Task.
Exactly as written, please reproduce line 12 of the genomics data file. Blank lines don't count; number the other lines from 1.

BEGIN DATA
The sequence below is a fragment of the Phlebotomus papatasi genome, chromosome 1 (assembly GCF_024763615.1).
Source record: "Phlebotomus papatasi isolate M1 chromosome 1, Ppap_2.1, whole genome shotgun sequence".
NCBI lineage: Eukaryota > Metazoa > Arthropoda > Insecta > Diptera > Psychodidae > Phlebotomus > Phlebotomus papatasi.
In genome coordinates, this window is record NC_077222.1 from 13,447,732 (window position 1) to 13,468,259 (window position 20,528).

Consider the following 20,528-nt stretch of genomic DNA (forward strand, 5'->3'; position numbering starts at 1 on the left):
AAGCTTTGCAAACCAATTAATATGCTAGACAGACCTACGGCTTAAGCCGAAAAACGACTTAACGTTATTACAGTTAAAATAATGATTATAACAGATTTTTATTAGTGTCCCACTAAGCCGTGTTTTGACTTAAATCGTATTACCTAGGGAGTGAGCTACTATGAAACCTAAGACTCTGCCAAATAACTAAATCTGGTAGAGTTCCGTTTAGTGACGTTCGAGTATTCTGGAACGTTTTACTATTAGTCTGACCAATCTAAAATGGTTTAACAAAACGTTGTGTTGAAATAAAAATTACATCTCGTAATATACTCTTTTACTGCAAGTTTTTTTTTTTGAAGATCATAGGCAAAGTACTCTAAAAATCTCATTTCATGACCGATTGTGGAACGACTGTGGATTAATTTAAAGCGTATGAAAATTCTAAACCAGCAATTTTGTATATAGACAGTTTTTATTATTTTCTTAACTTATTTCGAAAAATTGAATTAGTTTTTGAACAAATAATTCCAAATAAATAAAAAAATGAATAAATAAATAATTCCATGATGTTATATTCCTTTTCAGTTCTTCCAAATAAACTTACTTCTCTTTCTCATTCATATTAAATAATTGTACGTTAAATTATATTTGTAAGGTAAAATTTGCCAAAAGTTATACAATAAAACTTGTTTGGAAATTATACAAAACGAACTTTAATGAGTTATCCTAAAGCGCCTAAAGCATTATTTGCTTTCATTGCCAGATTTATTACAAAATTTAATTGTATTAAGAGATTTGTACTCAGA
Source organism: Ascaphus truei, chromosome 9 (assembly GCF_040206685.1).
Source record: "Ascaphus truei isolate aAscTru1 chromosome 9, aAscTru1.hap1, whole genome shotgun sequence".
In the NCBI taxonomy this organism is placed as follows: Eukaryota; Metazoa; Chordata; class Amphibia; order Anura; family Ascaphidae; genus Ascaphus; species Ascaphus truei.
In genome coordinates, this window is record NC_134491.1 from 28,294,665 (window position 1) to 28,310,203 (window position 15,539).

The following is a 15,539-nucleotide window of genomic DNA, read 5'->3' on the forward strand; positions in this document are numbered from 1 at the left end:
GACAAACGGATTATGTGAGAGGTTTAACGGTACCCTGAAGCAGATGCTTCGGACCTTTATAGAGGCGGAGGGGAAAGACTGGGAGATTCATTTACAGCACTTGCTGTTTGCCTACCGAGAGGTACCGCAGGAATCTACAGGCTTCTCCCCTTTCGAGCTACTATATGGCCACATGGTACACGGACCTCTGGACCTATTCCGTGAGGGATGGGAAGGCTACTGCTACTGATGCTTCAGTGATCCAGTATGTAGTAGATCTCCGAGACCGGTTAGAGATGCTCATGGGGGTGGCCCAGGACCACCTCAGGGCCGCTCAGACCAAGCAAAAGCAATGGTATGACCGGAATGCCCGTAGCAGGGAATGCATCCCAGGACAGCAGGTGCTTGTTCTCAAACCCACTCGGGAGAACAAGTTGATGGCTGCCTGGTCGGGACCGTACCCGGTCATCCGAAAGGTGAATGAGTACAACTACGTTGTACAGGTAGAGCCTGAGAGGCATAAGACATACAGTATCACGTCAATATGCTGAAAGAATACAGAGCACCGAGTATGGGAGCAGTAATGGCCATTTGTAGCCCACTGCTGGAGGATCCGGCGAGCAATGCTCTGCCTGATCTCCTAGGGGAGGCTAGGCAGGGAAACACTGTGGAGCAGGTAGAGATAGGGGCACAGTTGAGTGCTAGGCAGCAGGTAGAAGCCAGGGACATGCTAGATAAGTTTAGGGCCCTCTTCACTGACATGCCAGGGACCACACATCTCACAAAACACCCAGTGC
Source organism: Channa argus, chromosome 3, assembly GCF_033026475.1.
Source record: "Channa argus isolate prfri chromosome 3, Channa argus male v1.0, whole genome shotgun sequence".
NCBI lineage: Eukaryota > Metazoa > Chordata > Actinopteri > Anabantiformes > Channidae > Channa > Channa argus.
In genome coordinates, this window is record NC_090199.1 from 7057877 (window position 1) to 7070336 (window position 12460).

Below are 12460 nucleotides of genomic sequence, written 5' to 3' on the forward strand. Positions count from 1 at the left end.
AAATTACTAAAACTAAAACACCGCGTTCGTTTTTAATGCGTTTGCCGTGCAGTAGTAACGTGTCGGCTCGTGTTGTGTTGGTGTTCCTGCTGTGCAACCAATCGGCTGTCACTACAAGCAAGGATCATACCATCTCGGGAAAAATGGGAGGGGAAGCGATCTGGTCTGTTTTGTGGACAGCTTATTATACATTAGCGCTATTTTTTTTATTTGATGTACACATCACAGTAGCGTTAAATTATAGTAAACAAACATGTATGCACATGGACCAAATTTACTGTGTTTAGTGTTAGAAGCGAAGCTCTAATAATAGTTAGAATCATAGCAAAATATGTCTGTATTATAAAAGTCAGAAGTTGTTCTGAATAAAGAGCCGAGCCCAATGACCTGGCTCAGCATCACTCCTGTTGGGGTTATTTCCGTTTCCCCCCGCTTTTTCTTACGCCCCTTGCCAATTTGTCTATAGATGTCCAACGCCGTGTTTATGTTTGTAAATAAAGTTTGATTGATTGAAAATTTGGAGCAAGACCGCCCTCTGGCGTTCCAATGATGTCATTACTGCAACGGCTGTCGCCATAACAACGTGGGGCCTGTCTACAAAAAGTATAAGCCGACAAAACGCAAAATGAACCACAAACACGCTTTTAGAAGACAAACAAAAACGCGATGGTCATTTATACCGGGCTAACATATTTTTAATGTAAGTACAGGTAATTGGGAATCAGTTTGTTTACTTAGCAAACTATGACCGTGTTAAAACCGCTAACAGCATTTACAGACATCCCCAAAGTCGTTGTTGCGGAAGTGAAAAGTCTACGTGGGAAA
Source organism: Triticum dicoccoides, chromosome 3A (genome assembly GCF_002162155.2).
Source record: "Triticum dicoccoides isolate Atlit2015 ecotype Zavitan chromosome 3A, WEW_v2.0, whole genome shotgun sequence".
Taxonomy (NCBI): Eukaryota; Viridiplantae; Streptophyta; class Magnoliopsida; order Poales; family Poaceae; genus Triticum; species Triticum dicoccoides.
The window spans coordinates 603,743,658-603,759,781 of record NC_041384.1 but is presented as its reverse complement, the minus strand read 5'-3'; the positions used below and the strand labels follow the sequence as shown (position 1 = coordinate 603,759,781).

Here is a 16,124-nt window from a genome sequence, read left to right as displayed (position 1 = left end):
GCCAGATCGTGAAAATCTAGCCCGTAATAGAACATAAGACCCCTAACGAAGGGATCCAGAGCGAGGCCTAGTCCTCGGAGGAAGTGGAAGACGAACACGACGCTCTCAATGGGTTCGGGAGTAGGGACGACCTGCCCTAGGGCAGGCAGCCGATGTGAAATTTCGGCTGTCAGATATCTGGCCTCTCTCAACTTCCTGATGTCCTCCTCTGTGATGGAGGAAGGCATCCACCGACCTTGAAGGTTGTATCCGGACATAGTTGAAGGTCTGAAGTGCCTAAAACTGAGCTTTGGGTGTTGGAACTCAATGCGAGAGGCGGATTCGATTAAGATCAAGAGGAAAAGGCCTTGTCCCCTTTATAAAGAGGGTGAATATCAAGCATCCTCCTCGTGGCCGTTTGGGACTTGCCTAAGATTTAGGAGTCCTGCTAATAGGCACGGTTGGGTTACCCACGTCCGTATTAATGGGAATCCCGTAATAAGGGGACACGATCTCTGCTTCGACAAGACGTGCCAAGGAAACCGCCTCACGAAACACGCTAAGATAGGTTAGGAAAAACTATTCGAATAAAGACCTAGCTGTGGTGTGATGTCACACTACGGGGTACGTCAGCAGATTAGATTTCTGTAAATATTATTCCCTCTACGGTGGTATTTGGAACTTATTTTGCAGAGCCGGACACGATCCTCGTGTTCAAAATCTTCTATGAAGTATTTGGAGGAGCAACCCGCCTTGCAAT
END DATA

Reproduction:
GACAAACGGATTATGTGAGAGGTTTAACGGTACCCTGAAGCAGATGCTTCGGACCTTTATAGAGGCGGAGGGGAAAGACTGGGAGATTCATTTACAGCACTTGCTGTTTGCCTACCGAGAGGTACCGCAGGAATCTACAGGCTTCTCCCCTTTCGAGCTACTATATGGCCACATGGTACACGGACCTCTGGACCTATTCCGTGAGGGATGGGAAGGCTACTGCTACTGATGCTTCAGTGATCCAGTATGTAGTAGATCTCCGAGACCGGTTAGAGATGCTCATGGGGGTGGCCCAGGACCACCTCAGGGCCGCTCAGACCAAGCAAAAGCAATGGTATGACCGGAATGCCCGTAGCAGGGAATGCATCCCAGGACAGCAGGTGCTTGTTCTCAAACCCACTCGGGAGAACAAGTTGATGGCTGCCTGGTCGGGACCGTACCCGGTCATCCGAAAGGTGAATGAGTACAACTACGTTGTACAGGTAGAGCCTGAGAGGCATAAGACATACAGTATCACGTCAATATGCTGAAAGAATACAGAGCACCGAGTATGGGAGCAGTAATGGCCATTTGTAGCCCACTGCTGGAGGATCCGGCGAGCAATGCTCTGCCTGATCTCCTAGGGGAGGCTAGGCAGGGAAACACTGTGGAGCAGGTAGAGATAGGGGCACAGTTGAGTGCTAGGCAGCAGGTAGAAGCCAGGGACATGCTAGATAAGTTTAGGGCCCTCTTCACTGACATGCCAGGGACCACACATCTCACAAAACACCCAGTGC